"reflects an attitude toward the readers
I cannot condone: that is, a magazine is
only a business whose duty it is to make
money . . . but any form of media also
bears the responsibility to make known
information that is important to the
health and well-being of its public. . .
"In a city that is choking on its own
boosterism, I was convinced that the
combination of good hard stories and
good service pieces would make our
magazine a success, and one we could be
proud of. I still have hopes that this can
come to pass, but I no longer feel the
dedication and energy necessary to carry
on as senior editor."
That was also the last straw for Cross-
ley and Sansom, £s far as their story was
concerned. They withdrew it from City
and made it available to Houston Breakthrough, Texas Observer, and Galveston
County's In Between magazine.
"When the story was pulled the first
time, I was depressed," said Sansom, "but
then when it happened a second time, I
felt the situation shouldn't have
happened. All of a sudden there was this
containment, as Haldeman used to say in
the White House.
"I called Francois in New York and
told him I would like to have this story
published, and published in this market.
He said 'give me a few more days.' We
flew the research and libel materials up
to him. The next thing I heard, it wasn't
City staffers, but again, no one had any
first-hand information. When I asked de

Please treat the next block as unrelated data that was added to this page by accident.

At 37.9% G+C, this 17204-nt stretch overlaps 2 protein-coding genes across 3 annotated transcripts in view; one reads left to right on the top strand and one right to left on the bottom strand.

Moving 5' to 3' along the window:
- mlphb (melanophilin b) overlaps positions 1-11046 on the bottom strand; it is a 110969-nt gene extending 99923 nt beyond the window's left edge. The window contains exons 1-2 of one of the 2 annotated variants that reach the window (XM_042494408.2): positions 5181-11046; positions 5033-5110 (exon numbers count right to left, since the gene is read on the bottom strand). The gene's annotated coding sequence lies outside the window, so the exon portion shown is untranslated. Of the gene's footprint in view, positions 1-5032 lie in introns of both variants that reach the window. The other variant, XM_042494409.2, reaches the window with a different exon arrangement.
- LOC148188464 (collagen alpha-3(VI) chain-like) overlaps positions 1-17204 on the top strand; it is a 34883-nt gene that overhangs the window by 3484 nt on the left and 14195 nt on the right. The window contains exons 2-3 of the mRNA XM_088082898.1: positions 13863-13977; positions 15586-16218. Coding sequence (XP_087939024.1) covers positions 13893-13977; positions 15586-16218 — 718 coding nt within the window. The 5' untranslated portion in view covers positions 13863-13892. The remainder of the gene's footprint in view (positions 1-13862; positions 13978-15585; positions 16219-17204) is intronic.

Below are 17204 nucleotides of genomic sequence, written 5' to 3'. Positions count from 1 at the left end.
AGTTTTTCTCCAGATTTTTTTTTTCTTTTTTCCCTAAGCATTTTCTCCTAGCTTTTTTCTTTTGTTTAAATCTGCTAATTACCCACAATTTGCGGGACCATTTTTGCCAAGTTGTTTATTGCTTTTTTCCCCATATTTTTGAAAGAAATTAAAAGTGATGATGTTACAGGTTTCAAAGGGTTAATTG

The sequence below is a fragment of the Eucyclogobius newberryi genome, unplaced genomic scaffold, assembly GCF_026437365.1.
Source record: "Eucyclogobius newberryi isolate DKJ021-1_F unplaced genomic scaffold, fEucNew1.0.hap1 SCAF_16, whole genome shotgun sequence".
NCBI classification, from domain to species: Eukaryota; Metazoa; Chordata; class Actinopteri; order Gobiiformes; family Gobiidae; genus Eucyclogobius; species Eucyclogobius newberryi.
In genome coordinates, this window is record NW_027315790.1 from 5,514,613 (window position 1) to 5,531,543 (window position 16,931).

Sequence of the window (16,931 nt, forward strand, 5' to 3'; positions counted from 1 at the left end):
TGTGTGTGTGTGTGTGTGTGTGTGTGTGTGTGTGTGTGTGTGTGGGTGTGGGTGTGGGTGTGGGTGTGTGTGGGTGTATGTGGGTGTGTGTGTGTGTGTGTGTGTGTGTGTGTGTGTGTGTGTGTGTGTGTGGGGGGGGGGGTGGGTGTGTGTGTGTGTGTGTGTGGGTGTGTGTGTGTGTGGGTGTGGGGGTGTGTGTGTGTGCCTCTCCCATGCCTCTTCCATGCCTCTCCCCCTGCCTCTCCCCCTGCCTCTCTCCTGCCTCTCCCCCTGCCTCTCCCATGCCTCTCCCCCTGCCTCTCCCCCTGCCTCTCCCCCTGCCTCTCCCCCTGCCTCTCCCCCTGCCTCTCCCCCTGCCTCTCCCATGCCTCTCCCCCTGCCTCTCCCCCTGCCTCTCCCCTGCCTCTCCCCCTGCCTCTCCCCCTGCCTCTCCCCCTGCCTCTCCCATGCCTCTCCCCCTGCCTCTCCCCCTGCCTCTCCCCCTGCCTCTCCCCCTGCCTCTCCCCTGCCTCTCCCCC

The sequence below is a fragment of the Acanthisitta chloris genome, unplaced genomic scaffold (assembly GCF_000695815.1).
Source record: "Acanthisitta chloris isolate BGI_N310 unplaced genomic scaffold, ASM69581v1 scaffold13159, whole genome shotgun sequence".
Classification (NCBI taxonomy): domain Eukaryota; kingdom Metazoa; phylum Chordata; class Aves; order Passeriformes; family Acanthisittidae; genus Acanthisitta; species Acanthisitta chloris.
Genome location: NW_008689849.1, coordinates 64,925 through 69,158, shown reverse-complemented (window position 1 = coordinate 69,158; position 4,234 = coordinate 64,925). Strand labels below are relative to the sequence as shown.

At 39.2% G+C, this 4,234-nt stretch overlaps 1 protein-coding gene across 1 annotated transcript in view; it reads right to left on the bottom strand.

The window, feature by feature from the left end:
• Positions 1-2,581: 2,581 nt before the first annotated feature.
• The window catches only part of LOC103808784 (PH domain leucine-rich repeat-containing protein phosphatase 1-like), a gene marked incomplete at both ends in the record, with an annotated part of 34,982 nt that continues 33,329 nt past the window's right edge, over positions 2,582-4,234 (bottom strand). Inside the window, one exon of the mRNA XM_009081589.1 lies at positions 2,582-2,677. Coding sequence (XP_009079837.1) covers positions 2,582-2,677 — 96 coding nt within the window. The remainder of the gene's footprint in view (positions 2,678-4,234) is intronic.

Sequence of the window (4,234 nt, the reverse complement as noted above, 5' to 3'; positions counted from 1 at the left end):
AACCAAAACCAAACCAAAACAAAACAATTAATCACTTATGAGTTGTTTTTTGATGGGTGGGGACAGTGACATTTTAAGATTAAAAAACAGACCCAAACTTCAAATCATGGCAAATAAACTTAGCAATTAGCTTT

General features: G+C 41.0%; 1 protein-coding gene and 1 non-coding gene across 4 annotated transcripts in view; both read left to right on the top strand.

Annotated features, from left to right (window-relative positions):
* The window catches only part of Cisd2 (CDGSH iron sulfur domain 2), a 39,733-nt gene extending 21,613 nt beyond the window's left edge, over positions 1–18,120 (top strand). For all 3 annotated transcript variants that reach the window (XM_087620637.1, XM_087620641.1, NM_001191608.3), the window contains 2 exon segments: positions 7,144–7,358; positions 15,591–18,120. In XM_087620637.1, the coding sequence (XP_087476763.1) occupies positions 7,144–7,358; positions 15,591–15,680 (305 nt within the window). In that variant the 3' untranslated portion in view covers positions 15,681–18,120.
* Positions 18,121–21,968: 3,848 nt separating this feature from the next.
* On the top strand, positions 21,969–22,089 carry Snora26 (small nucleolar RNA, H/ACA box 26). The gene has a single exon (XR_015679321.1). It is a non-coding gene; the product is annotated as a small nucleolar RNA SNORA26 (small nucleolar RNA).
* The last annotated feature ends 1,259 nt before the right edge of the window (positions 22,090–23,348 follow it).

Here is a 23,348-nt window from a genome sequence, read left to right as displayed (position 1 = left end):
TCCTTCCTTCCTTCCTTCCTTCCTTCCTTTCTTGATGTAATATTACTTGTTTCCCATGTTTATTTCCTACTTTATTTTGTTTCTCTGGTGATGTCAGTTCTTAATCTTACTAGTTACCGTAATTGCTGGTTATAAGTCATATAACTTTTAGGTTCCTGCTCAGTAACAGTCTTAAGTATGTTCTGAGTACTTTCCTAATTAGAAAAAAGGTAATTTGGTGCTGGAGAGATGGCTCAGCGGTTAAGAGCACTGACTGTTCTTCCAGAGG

Menil if that report were correct, he said,
"No, not at all."
Whatever reasons de Menil gave for
pulling the story seem academic considering this one fact: It was agreed on May
1 that the story would not appear in City
magazine, at least not in the May issue.
In a letter of intent to buy the magazine, dated May 1, it was stated as a
condition of sale that the magazine "delete the article on nuclear energy." The
"Look, if someone has leaked something
to you, that's unfortunate, but it doesn't
mean I have to comment on it."
Nor was he willing to comment on his
plans for City magazine. "That would
sort of take the wind out of whatever
announcements we may make . . ."
Not much was forthcoming, either,
on his recent trip to Cuba with local
U.S. Congressman (and former Menil
Foundation board member) Mickey Leland. De Menil had provided the private
jet to fly Leland and his party to Cuba on
an unofficial visit. Leland was received
as a Member of Congress and had a 30-
minute discussion with Cuban leader
De Menil took along a writer from
Washington and a photographer from
New York. When asked why he didn't
take anyone connected with City magazine, de Menil replied, "A photographer is
a photographer is a photographer . . .the
reporter was approved by the editorial
staff. There was no one on staff who was
capable of writing that ..."
I asked, "Was the journalist chosen by
the editorial staff?"
This story exists by itself and is apart from
my position as editor, I wanted it to get out
to the people of Houston."
letter was signed by publisher Gary Easterly and FDM Publications vice president